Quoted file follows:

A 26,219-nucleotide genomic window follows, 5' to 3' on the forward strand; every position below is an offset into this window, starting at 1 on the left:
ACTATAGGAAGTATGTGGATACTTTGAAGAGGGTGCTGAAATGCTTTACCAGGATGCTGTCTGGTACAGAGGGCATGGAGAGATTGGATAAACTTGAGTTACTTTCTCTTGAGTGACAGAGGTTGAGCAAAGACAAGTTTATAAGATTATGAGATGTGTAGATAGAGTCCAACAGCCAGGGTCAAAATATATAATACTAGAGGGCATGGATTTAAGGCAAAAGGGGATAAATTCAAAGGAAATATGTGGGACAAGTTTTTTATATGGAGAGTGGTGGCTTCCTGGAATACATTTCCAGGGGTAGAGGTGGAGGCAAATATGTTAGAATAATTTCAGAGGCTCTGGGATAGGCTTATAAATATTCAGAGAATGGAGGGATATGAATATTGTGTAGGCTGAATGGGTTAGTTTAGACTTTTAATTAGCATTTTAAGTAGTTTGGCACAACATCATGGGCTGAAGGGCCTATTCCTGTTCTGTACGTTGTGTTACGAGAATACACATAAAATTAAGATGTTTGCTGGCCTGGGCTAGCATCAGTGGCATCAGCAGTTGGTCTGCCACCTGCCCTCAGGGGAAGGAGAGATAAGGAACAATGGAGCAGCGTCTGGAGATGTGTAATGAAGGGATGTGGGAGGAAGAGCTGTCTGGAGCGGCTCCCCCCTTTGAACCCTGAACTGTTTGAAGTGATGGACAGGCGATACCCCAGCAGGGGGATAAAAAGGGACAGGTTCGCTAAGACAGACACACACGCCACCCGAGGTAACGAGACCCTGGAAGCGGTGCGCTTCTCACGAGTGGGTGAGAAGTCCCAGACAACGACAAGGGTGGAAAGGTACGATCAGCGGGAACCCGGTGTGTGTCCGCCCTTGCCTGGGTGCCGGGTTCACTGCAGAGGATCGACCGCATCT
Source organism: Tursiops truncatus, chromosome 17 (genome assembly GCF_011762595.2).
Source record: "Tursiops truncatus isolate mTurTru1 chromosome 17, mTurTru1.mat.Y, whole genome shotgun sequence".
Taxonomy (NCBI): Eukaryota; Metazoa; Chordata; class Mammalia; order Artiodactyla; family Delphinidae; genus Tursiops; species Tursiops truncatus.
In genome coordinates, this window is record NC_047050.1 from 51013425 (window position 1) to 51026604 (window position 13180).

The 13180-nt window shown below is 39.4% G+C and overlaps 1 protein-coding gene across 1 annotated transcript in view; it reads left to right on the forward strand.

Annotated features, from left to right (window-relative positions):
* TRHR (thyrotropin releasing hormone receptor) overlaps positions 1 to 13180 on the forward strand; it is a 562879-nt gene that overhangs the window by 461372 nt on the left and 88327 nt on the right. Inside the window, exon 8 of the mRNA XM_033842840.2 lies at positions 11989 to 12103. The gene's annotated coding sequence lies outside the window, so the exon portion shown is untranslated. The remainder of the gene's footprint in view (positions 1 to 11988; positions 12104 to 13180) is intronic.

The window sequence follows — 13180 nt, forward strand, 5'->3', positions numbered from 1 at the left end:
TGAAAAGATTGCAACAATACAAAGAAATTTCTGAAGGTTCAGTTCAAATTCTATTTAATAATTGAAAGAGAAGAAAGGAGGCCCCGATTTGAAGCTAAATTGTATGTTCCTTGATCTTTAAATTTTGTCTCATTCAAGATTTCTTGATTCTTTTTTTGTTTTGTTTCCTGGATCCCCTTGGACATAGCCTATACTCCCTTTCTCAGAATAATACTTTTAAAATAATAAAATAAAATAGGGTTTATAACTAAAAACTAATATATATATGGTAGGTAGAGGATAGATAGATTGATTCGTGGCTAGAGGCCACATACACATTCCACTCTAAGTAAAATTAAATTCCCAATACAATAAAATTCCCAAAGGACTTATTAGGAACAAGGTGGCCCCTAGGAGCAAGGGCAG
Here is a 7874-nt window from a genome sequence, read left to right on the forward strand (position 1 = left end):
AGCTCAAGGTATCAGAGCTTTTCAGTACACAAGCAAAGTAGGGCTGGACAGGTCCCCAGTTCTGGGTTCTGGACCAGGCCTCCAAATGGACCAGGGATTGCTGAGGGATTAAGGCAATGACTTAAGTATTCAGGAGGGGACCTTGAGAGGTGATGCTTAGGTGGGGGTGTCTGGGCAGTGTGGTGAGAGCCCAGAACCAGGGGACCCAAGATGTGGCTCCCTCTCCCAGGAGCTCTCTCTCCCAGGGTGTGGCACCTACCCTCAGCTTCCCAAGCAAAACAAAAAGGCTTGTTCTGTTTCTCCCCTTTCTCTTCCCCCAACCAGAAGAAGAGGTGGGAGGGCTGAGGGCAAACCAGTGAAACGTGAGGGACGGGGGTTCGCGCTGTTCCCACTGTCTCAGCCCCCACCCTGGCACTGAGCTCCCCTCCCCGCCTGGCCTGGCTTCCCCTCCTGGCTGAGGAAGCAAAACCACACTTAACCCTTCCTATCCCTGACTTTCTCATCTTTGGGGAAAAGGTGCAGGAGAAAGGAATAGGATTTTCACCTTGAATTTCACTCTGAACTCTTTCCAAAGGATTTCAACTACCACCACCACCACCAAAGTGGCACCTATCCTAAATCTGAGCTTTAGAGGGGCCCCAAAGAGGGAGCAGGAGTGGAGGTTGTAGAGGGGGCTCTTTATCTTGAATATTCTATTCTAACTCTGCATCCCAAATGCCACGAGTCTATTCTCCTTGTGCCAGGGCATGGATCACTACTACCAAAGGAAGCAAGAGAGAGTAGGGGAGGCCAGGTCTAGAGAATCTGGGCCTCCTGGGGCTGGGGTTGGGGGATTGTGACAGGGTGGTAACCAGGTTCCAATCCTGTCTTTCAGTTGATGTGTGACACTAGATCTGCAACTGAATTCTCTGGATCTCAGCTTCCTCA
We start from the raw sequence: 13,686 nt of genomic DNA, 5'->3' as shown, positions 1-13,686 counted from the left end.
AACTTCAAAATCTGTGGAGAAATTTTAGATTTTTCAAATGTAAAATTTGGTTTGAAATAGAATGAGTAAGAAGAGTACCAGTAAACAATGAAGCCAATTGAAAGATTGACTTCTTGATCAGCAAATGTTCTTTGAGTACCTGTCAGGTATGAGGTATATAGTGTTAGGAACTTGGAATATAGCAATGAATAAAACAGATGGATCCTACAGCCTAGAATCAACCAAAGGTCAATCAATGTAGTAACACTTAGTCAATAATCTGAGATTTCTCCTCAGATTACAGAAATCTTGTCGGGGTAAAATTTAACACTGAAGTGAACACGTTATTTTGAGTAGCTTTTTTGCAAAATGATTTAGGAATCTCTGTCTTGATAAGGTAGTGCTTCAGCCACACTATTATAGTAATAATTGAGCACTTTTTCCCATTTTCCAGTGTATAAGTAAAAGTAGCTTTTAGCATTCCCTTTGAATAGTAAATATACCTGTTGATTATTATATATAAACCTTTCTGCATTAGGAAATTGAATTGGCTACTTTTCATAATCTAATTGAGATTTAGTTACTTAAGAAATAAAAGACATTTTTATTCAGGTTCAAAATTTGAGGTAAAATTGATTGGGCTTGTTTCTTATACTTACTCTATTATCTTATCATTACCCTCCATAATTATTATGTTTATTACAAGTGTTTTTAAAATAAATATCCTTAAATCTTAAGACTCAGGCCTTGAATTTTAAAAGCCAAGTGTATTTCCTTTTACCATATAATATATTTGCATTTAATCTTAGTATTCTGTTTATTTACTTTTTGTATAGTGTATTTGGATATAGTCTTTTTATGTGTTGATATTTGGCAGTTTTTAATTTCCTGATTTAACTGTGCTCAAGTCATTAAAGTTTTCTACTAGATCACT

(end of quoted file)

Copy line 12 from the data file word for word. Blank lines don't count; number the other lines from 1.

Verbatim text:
Here is a 7874-nt window from a genome sequence, read left to right on the forward strand (position 1 = left end):